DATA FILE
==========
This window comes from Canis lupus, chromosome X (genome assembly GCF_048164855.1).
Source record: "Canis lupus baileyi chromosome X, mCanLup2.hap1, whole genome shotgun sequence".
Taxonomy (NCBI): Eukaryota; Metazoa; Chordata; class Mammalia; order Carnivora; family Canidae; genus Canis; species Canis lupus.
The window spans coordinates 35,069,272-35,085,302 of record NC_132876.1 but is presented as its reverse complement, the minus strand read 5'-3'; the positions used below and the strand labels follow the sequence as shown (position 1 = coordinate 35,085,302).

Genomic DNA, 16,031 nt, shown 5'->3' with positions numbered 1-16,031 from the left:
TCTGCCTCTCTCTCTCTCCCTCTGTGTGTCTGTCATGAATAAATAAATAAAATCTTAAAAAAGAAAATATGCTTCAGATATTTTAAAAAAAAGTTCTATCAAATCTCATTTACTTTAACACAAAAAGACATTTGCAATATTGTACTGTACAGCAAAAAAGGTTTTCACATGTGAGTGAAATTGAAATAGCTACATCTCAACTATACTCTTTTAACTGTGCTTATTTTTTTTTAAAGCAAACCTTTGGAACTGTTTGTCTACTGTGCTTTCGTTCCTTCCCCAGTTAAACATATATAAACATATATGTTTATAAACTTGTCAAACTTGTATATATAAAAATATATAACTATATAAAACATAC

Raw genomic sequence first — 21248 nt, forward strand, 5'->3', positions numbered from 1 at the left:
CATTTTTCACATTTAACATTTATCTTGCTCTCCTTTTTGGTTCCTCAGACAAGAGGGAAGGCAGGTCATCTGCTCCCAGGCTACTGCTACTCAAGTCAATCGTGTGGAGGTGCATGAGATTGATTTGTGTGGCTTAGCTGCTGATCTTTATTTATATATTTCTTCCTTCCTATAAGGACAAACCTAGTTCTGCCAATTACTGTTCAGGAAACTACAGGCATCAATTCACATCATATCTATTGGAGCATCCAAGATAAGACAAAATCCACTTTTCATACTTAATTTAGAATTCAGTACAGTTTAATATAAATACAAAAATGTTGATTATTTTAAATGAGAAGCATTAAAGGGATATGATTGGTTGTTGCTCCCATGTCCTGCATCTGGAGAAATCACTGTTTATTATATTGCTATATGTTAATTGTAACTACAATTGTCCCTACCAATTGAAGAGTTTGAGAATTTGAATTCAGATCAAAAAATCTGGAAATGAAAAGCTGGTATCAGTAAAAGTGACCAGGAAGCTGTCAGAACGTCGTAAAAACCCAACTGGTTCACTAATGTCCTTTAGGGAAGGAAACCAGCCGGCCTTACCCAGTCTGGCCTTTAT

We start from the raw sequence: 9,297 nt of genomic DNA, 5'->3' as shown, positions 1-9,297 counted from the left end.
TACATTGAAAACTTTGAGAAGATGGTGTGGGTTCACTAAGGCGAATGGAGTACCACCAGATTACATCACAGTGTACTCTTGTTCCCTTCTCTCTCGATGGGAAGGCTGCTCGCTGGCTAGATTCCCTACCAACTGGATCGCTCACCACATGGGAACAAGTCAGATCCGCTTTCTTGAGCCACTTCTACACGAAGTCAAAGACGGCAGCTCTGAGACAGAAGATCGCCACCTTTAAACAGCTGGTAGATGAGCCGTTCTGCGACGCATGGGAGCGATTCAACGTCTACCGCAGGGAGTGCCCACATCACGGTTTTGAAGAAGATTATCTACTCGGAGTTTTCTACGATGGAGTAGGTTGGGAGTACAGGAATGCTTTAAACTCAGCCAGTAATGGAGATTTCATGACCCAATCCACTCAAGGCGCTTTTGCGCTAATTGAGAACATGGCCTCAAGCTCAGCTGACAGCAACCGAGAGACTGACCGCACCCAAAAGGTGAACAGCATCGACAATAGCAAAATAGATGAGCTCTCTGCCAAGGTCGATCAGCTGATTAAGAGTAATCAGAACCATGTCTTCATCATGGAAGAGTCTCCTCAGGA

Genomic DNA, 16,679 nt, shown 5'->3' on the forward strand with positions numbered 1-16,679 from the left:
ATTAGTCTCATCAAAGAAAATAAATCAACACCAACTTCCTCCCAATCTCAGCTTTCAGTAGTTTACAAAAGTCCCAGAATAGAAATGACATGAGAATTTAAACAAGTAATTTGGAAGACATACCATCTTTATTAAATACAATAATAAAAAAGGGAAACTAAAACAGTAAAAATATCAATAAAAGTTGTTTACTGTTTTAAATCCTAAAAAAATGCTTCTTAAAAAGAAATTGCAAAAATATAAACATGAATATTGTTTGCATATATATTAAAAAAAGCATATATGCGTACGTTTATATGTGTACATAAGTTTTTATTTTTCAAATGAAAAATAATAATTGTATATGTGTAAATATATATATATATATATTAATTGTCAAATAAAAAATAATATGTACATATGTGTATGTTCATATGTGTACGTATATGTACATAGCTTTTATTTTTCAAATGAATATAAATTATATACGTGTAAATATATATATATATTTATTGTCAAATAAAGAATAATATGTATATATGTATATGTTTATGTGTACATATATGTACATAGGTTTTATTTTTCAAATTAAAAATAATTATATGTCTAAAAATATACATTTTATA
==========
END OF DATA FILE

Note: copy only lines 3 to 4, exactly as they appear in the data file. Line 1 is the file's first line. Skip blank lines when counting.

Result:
Taxonomy (NCBI): Eukaryota; Metazoa; Chordata; class Mammalia; order Carnivora; family Canidae; genus Canis; species Canis lupus.
The window spans coordinates 35,069,272-35,085,302 of record NC_132876.1 but is presented as its reverse complement, the minus strand read 5'-3'; the positions used below and the strand labels follow the sequence as shown (position 1 = coordinate 35,085,302).